Quetzal is another dinner spot that’s basically impossible to book, but they do take some walk-ins, or you can try and snag a last-minute cancellation—the Mexican food here is worth the effort. There’s a 26-foot-long wood-burning grill that they use for many dishes, including an excellent pastor plate with charred pineapple and caramelized onion salsa and Hokkaido scallops with green garlic butter and sea asparagus. If you’re looking for a taco, the blue masa tortillas are handmade with heirloom corn before being packed with flavorful fillings like lamb barbacoa, chorizo, and mushrooms. The narrow space is meant to feel sort of like a market in Oaxaca, with low ceilings and curved white walls, and is usually filled with couples and groups celebrating special occasions.

Dining at Edulis feels like being invited to the most exclusive dinner party on the planet, and that’s not just because the restaurant is tucked inside a quaint red house in a residential neighborhood. The husband-and-wife owners really commit to cooking seasonally—the daily-changing tasting menus mostly focus on seafood and vegetables like earthy chanterelles, Ontario white asparagus, little neck clams, and Arctic char. Inside, the restaurant feels like a tiny neighborhood bistro with wooden tables and chairs, framed local artwork, and candlelit tables (which tend to book up weeks in advance).


You’ll have to take the elevator up to the 54th floor of the Toronto Dominion Bank tower to reach Canoe, but the food and CN Tower views live up to the journey. When this restaurant first opened in the 1990s, they were one of the first places to really try and define contemporary Canadian cuisine. And while Canadians are still figuring out their culinary identity, dishes like the Ontario lake trout bathed in champagne sauce and aged ribeye with smoked bacon make the absolute most of local ingredients. The chefs are also super accommodating and can prepare pretty much anything (just don’t ask for poutine) to suit your needs, whether you’re vegan, vegetarian, pescatarian, or halal.

Chotto Matte specializes in Nikkei cuisine, but it’s specifically a great place to go for a standout savory brunch. This Financial District spot with graffitied walls and a heated patio only does brunch on Saturday, but you’ll get the rare treat of a daytime tasting menu filled with shared plates like the robata-grilled Amazonian BBQ salmon, tuna tataki, and a king oyster mushroom tostada. All of it pairs perfectly with the cocktails like the Pisco’Cha, a riff on pisco sour with a touch of matcha.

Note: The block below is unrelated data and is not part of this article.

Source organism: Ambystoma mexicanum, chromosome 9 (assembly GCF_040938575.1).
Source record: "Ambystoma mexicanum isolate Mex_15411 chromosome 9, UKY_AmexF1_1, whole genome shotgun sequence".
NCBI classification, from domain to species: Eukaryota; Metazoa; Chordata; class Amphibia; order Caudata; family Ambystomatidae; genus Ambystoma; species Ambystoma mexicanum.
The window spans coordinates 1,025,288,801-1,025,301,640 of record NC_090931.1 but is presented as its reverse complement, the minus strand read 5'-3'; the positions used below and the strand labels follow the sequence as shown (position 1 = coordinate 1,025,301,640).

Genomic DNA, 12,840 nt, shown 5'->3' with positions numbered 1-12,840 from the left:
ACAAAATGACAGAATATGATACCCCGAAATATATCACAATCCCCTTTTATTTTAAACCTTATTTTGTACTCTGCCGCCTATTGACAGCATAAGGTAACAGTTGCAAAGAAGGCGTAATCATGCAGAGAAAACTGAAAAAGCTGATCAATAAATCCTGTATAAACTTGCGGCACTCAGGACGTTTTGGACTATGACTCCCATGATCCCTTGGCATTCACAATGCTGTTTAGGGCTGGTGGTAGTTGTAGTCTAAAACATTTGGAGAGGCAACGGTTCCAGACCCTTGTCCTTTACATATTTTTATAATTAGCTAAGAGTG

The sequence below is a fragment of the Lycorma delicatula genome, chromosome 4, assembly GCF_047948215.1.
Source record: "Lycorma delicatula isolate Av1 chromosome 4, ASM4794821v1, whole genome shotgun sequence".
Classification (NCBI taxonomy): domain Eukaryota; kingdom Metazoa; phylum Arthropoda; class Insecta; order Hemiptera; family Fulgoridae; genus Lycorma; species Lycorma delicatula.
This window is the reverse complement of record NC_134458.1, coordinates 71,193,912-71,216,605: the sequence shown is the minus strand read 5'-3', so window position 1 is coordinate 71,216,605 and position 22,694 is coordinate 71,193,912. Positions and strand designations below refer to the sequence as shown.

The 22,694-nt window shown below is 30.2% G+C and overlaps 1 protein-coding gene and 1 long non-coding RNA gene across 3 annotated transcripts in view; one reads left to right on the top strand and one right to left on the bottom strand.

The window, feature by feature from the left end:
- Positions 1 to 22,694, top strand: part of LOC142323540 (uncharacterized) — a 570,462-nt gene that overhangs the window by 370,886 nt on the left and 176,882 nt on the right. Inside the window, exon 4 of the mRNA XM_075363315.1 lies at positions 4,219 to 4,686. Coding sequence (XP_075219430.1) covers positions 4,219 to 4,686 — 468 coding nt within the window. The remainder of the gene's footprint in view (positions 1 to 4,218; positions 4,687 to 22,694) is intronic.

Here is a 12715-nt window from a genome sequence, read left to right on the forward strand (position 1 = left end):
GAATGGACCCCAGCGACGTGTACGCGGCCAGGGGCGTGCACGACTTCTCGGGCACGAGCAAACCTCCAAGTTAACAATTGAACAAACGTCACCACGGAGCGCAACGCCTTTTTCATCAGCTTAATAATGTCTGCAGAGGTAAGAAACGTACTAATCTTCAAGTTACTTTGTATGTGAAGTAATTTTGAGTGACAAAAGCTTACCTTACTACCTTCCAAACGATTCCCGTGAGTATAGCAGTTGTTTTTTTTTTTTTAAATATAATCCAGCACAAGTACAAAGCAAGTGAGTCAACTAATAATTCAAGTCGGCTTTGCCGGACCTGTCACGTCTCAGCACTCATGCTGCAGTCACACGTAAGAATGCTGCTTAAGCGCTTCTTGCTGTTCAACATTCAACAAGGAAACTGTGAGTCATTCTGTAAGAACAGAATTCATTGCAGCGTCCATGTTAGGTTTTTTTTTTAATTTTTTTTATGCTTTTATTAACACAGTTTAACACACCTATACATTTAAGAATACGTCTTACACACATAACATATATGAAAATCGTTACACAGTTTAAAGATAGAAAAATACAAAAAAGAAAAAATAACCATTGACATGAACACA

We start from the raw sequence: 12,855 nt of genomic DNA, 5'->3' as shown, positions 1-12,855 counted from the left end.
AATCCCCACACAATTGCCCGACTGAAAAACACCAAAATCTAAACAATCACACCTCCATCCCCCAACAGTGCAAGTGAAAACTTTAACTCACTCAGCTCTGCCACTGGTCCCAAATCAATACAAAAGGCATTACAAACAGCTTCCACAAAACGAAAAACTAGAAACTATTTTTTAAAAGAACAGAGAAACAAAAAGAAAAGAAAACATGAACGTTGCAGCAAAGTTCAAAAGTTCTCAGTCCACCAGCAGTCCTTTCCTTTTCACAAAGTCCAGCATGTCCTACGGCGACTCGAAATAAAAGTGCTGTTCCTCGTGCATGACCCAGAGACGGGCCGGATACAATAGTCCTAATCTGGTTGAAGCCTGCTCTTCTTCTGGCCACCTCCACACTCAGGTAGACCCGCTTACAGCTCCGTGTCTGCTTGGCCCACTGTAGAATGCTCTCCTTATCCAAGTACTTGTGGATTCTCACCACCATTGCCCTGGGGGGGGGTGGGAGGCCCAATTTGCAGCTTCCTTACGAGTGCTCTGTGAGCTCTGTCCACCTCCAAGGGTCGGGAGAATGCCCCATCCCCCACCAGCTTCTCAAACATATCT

You’re trying to plan a fun night out with friends but have been actively avoiding clubstaurants since, well, your entire adult life. That’s when you head to Patois, a Jamaican/Chinese/Korean spot in Little Italy. With drinks served in pineapples and pool toys hanging from the ceiling, it’s just as much of a place to party as it is to get a really solid meal. Come hungry and order The Whole Shebang, which serves three or four people and lets you try everything on the menu from the Jamaican slaw to the Chinese “Pineapple” Bun Burger to their excellent jerk chicken.


The Drake Hotel has been a cultural institution on Queen West since 2004, but they added another wing in 2021, with 32 new rooms and a sprawling rooftop suite. Even if you don’t spend the night here, it’s worth stopping by for a cocktail at their Sky Yard rooftop bar, dinner at the Drake Hotel Restaurant, or even to catch a concert at the music venue downstairs.

With extraordinarily comfy beds and great city views, you might just want to hang out in your room all day if you stay at the Four Seasons Toronto. When you eventually leave the bed, hit up the 30,000-square-foot spa, where you can get everything from facials and massages to full body treatments. Located in Yorkville, the hotel’s Café Boulud restaurant is pretty solid if you’re looking for a good plate of steak frites. And if you’re craving something more lively, pop into dbar at street level, which is perfect for cocktails and people-watching.

In a city full of concrete and glass, it can be easy to overlook Toronto’s incredible green spaces. You can find nature-inspired installations, custom wood furniture, and plenty of plants at the 1 Hotel—even the artwork behind the bar is made from foraged elements and changes with the seasons. The hotel is super close to many of Toronto’s best places to eat, but they also have a zero-waste restaurant serving ingredients sourced within a 100-kilometer radius.